Many Roads to Ruin: The Impact of Culture on Performance

Risk comes from not knowing what you’re doing.  ~ Warren Buffett

riskThere is no denying the world of business is getting more risky.

When global mega-banks like CitiGroup, JP Morgan Chase, Bank of America and Wells Fargo have to be bailed out to the tune of several trillion dollars of taxpayer money just to remain in business, nobody is immune from the growing risks of doing business in our fast changing, global economy.

Risk and Corporate Culture

A recent study conducted by professors of the Cass Business School of the City University of London shows clearly the significant risks that modern organizations now face, and also the role played by corporate culture.

Eighteen high profile corporate meltdowns over the past decade were studied (AIG, Arthur Andersen, BP, Cadbury Schweppes, Coca-Cola, EADS Airbus, Enron, Firestone, Maclaren, Northern Rock, Shell, Societe General). The total pre-crisis value of these companies was over $6 trillion.  Seven of the 11 companies faced bankruptcy, of which three were “rescued” by Government. Eleven Chairmen and/or CEOs lost their job. Four senior executives went to prison. Most of the 18 companies suffered massive, uninsurable losses and extensive and long-term brand damage.

The study identified 7 key categories of risk that led to their subsequent corporate disasters:

  • Inadequate board skills and inability of Non-Executive Directors to exercise control.
  • Blindness to inherent risks, such as risks to the business model or reputation.
  • Inadequate leadership of culture and values.
  • Defective internal communication and information flow.
  • Organizational complexity and difficulties with change.
  • Inappropriate incentives, both implicit and explicit.
  • Inability of Risk Management professionals inside the company to confront or point out risks emanating from the decisions and behaviour of top management.

It’s not hard to see the subtle yet powerful hand of corporate culture running through this list, particularly when the question of “what are the risks?” is replaced with “why were these critical risks allowed to happen in the first place?”  Answer: the culture deemed them acceptable or ignored the risk evidence all together.

gty_car_in_tornadic_storm_jt_130601_wmainA portion of the Cass study concludes by saying that many of the above identified risks are inherent in every organization, but it is when these risks are unrecognized, or worse yet, not allowed to be talked about or challenged, that they pose a potentially lethal threat to the future success of a business.  One of the biggest challenges of dealing effectively with corporate culture is that senior executives don’t often see their cultural biases (strengths and weaknesses) clearly and honestly, mainly because they have become “acculturated”.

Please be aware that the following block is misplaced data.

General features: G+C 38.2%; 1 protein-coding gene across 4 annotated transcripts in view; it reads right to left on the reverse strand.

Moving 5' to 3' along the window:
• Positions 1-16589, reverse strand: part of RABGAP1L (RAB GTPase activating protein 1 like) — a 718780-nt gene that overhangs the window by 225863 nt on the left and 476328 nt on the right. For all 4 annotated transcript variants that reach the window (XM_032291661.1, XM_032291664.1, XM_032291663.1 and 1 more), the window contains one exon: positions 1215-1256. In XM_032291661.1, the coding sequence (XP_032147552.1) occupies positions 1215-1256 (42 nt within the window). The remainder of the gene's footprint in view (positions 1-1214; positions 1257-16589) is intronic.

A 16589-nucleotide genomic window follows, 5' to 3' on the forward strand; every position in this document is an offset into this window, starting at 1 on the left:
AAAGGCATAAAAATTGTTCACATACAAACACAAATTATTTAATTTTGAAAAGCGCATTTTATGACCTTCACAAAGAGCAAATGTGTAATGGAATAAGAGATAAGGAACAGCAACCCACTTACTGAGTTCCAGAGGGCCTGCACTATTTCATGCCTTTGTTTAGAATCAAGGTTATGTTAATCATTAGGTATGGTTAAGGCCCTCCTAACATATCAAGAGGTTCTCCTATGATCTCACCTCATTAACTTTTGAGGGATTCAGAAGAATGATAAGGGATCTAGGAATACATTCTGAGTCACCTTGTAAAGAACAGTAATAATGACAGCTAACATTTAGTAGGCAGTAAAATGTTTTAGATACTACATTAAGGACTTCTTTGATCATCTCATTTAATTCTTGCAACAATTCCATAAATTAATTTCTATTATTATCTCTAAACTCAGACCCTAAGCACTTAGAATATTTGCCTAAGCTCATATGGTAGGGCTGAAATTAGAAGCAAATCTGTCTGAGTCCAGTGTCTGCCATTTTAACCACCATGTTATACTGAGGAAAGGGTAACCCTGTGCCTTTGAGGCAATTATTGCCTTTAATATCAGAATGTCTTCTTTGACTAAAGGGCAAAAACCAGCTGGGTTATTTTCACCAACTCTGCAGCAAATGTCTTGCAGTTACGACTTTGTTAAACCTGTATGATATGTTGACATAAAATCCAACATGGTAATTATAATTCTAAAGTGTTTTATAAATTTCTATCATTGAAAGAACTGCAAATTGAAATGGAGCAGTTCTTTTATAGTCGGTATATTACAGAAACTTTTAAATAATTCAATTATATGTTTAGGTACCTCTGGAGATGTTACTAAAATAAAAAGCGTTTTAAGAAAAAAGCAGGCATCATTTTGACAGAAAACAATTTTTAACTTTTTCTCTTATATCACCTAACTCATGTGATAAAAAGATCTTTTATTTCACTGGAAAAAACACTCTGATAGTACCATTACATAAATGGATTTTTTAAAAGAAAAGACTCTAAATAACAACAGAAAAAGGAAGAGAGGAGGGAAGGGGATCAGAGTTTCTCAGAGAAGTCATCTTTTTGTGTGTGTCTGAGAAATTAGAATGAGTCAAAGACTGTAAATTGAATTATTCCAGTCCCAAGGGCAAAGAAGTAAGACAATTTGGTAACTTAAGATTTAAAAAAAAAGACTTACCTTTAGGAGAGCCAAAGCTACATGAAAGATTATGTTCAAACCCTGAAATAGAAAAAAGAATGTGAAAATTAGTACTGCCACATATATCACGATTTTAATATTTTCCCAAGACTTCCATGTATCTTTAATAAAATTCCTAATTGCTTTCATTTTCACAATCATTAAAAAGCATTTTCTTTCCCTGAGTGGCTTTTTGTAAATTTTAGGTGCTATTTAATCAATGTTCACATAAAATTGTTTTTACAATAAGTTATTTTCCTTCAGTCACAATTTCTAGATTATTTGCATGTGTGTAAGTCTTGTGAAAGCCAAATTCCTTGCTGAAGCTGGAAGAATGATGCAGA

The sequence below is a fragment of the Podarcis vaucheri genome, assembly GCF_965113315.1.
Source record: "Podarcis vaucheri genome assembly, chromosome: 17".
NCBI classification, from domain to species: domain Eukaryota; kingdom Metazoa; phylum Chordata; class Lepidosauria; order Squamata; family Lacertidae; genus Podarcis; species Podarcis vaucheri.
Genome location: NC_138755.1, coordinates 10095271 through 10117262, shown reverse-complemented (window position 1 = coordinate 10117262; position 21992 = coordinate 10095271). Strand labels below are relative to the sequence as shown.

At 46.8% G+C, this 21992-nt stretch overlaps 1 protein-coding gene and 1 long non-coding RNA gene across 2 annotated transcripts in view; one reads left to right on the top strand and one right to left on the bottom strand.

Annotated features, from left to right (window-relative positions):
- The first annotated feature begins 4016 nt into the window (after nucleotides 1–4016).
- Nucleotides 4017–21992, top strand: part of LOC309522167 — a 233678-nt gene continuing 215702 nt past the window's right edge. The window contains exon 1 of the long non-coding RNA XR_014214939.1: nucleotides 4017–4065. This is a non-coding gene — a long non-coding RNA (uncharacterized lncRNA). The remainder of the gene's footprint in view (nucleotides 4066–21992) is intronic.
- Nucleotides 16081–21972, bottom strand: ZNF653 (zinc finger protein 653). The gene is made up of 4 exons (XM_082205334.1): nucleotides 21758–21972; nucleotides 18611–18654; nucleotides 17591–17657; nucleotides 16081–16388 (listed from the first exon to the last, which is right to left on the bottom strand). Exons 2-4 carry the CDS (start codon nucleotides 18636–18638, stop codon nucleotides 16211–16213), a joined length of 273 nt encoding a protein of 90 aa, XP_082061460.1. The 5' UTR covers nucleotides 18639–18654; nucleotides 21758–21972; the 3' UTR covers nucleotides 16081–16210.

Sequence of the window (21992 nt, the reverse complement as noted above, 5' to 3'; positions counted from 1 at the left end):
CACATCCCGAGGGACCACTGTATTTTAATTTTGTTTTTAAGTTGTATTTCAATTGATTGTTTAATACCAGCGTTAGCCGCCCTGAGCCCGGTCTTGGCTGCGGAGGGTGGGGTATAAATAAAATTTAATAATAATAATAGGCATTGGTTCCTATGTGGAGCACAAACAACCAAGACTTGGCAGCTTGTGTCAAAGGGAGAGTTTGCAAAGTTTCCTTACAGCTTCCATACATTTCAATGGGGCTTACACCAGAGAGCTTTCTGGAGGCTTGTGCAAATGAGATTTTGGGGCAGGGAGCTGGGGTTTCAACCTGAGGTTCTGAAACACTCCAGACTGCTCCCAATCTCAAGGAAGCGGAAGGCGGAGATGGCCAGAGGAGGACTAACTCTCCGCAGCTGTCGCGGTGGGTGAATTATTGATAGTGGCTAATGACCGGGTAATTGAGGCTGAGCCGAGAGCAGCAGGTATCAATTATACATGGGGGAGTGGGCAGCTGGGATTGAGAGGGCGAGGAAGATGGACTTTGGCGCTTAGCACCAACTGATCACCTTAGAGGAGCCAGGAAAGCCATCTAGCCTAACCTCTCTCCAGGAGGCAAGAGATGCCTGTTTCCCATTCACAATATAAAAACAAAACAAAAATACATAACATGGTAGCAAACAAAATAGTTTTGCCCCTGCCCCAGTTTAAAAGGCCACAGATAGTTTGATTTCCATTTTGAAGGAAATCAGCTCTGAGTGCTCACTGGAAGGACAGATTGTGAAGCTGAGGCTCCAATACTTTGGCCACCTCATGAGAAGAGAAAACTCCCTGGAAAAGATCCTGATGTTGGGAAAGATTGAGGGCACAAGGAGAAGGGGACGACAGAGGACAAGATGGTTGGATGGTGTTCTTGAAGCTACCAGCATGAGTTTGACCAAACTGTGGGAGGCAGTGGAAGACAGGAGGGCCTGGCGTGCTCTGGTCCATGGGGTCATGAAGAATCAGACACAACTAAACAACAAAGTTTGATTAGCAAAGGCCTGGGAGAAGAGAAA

Until I came to IBM, I probably would have told you that culture was just one among several important elements in any organization’s makeup and success—along with vision, strategy, marketing, financials, and the like. I came to see, in my time at IBM, that culture isn’t just one aspect of the game, it is the game.   ~Lou Gerstner

Note:  These ideas on culture, risk and performance are from my forthcoming new book – ADVANTAGE: The CEO’s Guide to Corporate Culture, due out the later part of 2013.

Tight Lines . . .

John R Childress

Tight Lines . . .

About johnrchildress

John Childress is a pioneer in the field of strategy execution, culture change, executive leadership and organization effectiveness, author of several books and numerous articles on leadership, an effective public speaker and workshop facilitator for Boards and senior executive teams. In 1978 John co-founded The Senn-Delaney Leadership Consulting Group, the first international consulting firm to focus exclusively on culture change, leadership development and senior team alignment. Between 1978 and 2000 he served as its President and CEO and guided the international expansion of the company. His work with senior leadership teams has included companies in crisis (GPU Nuclear – owner of the Three Mile Island Nuclear Plants following the accident), deregulated industries (natural gas pipelines, telecommunications and the breakup of The Bell Telephone Companies), mergers and acquisitions and classic business turnaround scenarios with global organizations from the Fortune 500 and FTSE 250 ranks. He has designed and conducted consulting engagements in the US, UK, Europe, Middle East, Africa, China and Asia. Currently John is an independent advisor to CEO’s, Boards, management teams and organisations on strategy execution, corporate culture, leadership team effectiveness, business performance and executive development. John was born in the Cascade Mountains of Oregon and eventually moved to Carmel Highlands, California during most of his business career. John is a Phi Beta Kappa scholar with a BA degree (Magna cum Laude) from the University of California, a Masters Degree from Harvard University and was a PhD candidate at the University of Hawaii before deciding on a career as a business entrepreneur in the mid-70s. In 1968-69 he attended the American University of Beirut and it was there that his interest in cultures, leadership and group dynamics began to take shape. John Childress resides in London and the south of France with his family and is an avid flyfisherman, with recent trips to Alaska, the Amazon River, Tierra del Fuego, and Kamchatka in the far east of Russia. He is a trustee for Young Virtuosi, a foundation to support talented young musicians. You can reach John at or
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1 Response to Many Roads to Ruin: The Impact of Culture on Performance

  1. Pingback: Les C.A. sont à blâmer dans la plupart des cas d’échecs majeurs des entreprises | Gouvernance | Jacques Grisé

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